A comparative treatment of bleaching wastewater by physicochemical processes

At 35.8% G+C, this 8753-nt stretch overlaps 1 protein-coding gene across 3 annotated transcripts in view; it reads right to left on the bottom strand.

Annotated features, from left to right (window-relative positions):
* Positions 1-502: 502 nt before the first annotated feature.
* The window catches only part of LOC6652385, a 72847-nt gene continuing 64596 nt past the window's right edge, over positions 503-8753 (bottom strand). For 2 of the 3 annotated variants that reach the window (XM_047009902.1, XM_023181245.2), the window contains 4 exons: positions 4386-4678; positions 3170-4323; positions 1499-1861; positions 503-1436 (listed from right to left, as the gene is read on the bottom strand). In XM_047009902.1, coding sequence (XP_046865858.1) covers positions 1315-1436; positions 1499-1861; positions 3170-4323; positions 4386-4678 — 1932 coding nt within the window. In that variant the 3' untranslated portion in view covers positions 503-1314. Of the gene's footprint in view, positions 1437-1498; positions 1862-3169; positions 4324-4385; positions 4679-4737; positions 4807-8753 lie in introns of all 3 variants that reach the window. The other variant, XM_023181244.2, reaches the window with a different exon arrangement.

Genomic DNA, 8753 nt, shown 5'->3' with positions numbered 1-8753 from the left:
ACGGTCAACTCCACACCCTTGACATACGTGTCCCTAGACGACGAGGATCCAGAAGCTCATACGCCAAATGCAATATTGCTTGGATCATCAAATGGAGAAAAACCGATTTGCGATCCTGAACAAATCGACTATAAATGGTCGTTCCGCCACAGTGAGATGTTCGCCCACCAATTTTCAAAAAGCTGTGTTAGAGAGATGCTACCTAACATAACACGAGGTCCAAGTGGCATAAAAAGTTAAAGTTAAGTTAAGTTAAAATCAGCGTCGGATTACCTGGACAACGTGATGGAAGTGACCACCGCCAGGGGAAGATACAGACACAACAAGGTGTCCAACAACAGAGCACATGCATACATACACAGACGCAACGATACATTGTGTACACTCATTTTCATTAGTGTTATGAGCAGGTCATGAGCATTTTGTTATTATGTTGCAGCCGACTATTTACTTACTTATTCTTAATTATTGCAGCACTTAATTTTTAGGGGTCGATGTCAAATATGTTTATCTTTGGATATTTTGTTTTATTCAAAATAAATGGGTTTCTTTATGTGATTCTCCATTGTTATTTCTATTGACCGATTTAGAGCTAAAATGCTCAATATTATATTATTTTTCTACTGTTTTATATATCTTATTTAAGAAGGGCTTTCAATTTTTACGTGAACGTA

The bleaching effluent discharged from a pulp and paper mill contains chlorinated organic compounds which are toxic to living matter. Physicochemical treatments such as coagulation and different advanced oxidation processes (AOPs) were employed for combined bleaching effluent generated from the first two stages (i.e. chlorination and alkali extraction) (pH = 3.5, chemical oxygen demand (COD) = 1,920 mg/L, and total organic carbon (TOC) = 663 mg/L). At optimum conditions (pH = 7.5, polyaluminium chloride (PAC) dose = 3.84 g/L and slow mixing time = 25 min), ∼68% removal in UV254 and ∼23% TOC removal was obtained during coagulation. Among various AOPs, UV/Fe2+/TiO2/H2O2 system showed the highest TOC and COD removals (∼78%) after 2 h duration (Fe2+:H2O2 molar ratio = 1:100). After the AOP process, chloride ion concentration and biodegradability of the treated wastewater was increased to 2,762 mg/L and 0.46 from an initial value of 2,131 mg/L and 0.29, respectively. The wastewater and sludge analysis showed oxidation and adsorption as the major mechanisms for organics removal. Upon reuse of the regenerated catalysts, TOC removal was reduced significantly. It was found that three times more sludge per unit TOC removal was generated after coagulation in comparison to that produced after UV/Fe2+/TiO2/H2O2 treatment.